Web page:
Sticky, spicy ribs for a brilliant Bánh mì sandwich

Banh mi ribs 13

There’s been a bag of Porcus pork ribs in my freezer for the last couple of months, hiding under a furze of frost, waiting for the right recipe. Last weekend they received their calling when, leafing through the ‘Ginger Pig Meat Book‘ which I got for Christmas, out leapt an intriguingly simple recipe for spare ribs. Sounded perfect for bits of a ginger pig.

Over the years I’ve had a few goes at making slow-cooked, succulent sticky ribs – the last time was in the autumn, when I cooked them under foil at gas mark 1 overnight, before uncovering and getting a quick blast under the grill. They were good, but not gooey and crisp like proper BBQ ribs should be. Not enough time marinading beforehand, letting the flavours permeate every sinew of the meat. Miss South and I went to Bodeans in Clapham a couple of years ago, and enjoyed massive mounds of BBQ meat, and I’ve had good ribs in the States, but was never able to replicate that kind of taste at home. Until now.

After defrosting the ribs properly, I gave them 30mins in gently simmering water, adding a couple of star anise and bay leaves to give some background flavour. Meanwhile I made up the marinade, following the Ginger Pig recipe but adding a couple of extras. First, a couple of chipotle chillies, rehydrated and chopped along with the stock. Second, a bit of a wild card. I’d picked up a bottle of ‘Ahumadito’ (or Liquid Smoke) last year in Brixton Market. It’s basically as artificial as it can be, but in small doses it does contribute to the kind of rich smoke I associated with the smell after a weekend at a Scout camp when I was a kid. Ideally I’d like to cold smoke ribs before the marinading, but this wasn’t an option at this stage. I used the same quantities of ingredients as the recipe, although for less meat, as it was easier than trying to scale it down. Any spare would find a good home…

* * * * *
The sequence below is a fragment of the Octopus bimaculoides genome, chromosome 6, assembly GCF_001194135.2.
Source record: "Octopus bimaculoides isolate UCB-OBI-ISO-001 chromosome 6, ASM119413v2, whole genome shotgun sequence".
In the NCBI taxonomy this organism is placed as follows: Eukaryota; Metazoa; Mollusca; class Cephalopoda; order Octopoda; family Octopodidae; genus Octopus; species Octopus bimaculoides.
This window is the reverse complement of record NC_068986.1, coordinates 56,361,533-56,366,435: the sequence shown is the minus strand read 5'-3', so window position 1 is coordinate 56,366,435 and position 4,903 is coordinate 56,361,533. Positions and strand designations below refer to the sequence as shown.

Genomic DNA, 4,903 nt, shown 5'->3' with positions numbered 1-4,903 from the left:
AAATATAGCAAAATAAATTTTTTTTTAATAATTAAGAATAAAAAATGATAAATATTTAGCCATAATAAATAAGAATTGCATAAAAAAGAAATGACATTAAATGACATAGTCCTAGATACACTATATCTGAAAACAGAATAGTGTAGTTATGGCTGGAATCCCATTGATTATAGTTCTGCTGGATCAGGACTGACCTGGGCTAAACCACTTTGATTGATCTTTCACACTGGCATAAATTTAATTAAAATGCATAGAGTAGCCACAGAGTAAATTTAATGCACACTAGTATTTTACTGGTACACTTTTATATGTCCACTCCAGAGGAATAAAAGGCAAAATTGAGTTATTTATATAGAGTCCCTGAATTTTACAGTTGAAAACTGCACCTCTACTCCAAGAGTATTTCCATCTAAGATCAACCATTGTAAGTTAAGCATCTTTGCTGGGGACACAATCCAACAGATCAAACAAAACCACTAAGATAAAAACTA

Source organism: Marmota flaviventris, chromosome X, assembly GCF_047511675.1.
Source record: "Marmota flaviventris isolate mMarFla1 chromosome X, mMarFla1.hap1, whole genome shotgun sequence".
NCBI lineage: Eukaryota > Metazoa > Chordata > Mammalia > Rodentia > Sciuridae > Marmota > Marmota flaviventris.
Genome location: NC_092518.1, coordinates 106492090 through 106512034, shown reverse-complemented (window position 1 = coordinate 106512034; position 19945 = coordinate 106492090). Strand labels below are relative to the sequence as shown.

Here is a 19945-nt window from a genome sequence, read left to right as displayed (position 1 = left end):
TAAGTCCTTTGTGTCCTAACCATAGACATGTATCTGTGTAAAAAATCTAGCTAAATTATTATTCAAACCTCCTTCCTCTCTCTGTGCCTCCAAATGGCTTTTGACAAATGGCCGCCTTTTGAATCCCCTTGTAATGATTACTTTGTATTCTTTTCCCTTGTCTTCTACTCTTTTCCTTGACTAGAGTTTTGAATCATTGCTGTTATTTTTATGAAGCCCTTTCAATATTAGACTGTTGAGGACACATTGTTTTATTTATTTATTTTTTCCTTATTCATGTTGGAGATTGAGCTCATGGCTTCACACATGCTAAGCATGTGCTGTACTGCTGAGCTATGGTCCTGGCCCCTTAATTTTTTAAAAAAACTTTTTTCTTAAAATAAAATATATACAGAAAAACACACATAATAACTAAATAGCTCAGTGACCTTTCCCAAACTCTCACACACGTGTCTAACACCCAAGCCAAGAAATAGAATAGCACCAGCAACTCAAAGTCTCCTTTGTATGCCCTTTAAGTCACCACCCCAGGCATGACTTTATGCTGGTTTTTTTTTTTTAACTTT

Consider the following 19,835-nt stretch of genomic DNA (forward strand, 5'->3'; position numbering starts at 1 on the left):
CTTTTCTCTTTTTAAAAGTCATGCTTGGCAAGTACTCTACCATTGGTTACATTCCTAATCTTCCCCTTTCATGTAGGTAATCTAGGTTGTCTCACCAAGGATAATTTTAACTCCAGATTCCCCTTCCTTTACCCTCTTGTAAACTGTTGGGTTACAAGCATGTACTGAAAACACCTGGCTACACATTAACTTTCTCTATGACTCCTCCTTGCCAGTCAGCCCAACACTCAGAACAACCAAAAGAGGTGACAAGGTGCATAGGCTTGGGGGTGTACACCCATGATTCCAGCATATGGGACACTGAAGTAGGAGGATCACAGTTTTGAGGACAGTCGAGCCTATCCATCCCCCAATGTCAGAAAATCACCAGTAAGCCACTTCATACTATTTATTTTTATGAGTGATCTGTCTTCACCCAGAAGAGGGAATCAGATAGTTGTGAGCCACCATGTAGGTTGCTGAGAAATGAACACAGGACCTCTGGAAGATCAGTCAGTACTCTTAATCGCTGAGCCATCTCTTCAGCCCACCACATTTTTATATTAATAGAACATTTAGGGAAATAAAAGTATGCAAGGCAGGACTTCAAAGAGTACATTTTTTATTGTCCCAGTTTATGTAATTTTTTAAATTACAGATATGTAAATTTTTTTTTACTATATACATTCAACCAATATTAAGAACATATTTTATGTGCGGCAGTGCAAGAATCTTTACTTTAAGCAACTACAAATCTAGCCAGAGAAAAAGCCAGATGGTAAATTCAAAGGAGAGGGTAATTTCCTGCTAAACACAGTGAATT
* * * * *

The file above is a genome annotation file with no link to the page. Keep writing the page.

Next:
Banh mi ribs 5


After drying and cooling the ribs they got a good basting, trying to cover all the surfaces equally and snapping a few photos before they went into the fridge overnight. Next morning, they got a good turning and recovering. The meat and sauce had changed, becoming stickier and more unctuous, and I painted every rib meticulously: I wanted this marinade to work its magic properly.

Banh mi ribs 8

Until this point the plan had been for ribs, crusty bread, a big bowl of dipping sauce, and a lot of paper towels. Dead simple, perhaps with some Southern pickles on the side. But then I got the idea of a super sandwich, and my thoughts turned to bánh mì. After all, why not load the pickles and rib meat into a decent sized sarnie, as the Vietnamese do so famously? The fusion of French (baguette, pâté, mayonnaise) and Vietnamese (pickled veg, pork, chilli, coriander) is a stone-cold classic, and pretty much guarantees the eater’s extreme happiness. I checked Andrea Nguyen’s Viet World Kitchen – one of my favourite references for Asian food inspiration – and realised I had everything I needed to make up my own. Bánh mì pâté thịt, here we come…